British Silver Plate Gravy Boat

British Silver Plate Gravy Boat.


British Silver Plate Gravy Boat



Nice early 20th Century…..British Plate Silver Gravy Boat……unmarked.

Circa 1910.

Nice Simple form……not overly ‘fussy’ !!

shadow-ornament


OLD SHEFFIELD PLATE: Sheffield plate is a layered combination of silver and copper that was used for many years to produce a wide range of household articles. These included buttons, caddy spoons, fish slices, serving utensils, candlesticks and other lighting devices, coffee and tea sets, serving dishes and trays, tankards and pitchers, and larger items such as soup tureens and hot-water urns. Almost every article made in sterling silver was also crafted by Sheffield makers, who used this manufacturing process to produce nearly identical wares at far less cost.
The material was accidentally invented by Thomas Boulsover, of Sheffield's Cutlers Company, in 1743. While trying to repair the handle of a customer's decorative knife, he heated it too much and the silver started to melt. When he examined the damaged handle, he noticed that the silver and copper had fused together very strongly. Experiments showed that the two metals behaved as one when he tried to reshape them, even though he could clearly see two different layers.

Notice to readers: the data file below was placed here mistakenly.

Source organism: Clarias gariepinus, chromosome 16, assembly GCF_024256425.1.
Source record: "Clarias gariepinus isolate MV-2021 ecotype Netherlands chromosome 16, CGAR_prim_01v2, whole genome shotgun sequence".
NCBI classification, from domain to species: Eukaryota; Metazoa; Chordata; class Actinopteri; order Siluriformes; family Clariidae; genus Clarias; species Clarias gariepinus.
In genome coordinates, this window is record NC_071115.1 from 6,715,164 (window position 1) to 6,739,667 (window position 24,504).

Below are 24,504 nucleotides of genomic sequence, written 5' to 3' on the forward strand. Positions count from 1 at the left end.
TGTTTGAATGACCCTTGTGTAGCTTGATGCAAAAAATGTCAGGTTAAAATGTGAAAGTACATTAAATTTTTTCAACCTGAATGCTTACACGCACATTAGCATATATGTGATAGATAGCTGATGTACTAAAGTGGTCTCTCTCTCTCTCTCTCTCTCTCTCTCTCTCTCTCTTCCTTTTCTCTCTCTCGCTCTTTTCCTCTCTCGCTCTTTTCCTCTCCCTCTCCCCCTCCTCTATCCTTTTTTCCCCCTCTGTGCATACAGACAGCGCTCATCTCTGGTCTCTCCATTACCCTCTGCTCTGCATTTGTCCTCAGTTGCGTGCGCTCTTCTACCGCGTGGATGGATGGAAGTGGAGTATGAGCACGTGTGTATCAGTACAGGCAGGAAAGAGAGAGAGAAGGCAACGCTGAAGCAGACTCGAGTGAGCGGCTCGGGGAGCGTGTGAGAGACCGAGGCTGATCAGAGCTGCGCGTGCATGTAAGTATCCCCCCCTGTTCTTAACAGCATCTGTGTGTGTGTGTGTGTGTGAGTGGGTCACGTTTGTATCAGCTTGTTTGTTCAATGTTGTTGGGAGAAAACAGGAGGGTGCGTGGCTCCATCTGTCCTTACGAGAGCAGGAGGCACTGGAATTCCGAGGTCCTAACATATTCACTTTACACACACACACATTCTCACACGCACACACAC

Boulsover set up in business, funded by Strelley Pegge of Beauchief, and carried out further experiments in which he put a thin sheet of silver on a thick ingot of copper and heated the two together to fuse them. When the composite block was hammered or rolled to make it thinner, the two metals were reduced in thickness at similar rates. Using this method, Boulsover was able to make sheets of metal which had a thin layer of silver on the top surface and a thick layer of copper underneath. When this new material was used to make buttons, they looked and behaved like silver buttons but were a fraction of the cost.
Double sandwich form

The "double sandwich" form of Sheffield plate was developed around 1770. Used for pieces such as bowls and mugs that had a visible interior, it consisted of a sheet of silver each side of a piece of copper; early manufacturers applied a film of solder over the bare edge of copper although such pieces are very rare. Edges of early salvers were hidden by folding them over but from about 1790, borders were applied with U-shaped lengths of silver wire to conceal the copper which can often be felt as a lip on the underside. Towards the end of the period, solid wire was sometimes used which can be hard to see.
Nickel silver

Following the invention of German silver (60% copper, 20% nickel and 20% zinc), around 1820, it was found that this new material also fused well with sheet silver and provided a suitable base metal for the Sheffield process. Because of its nearly silver color, German silver also revealed less wear, or "bleeding", when Sheffield-made articles were subject to daily use and polishing. Being much harder than copper, it was used from the mid-1830s but only for articles such as trays or cylindrical items that didn't require complex shaping.

Link: https://en.wikipedia.org/wiki/Sheffield_plate

shadow-ornament


British Silver Plate Gravy Boat.

Provenance: Bought at an Estate Sale in Ireland.

Dimensions: 4.75"high, 8.5" wide and 3.75" Deep

Price: $75.00. Sale Price Now: $50.00

[wpecpp id="16463" align="center"]

 

Old British Silver Plated Gravy Boat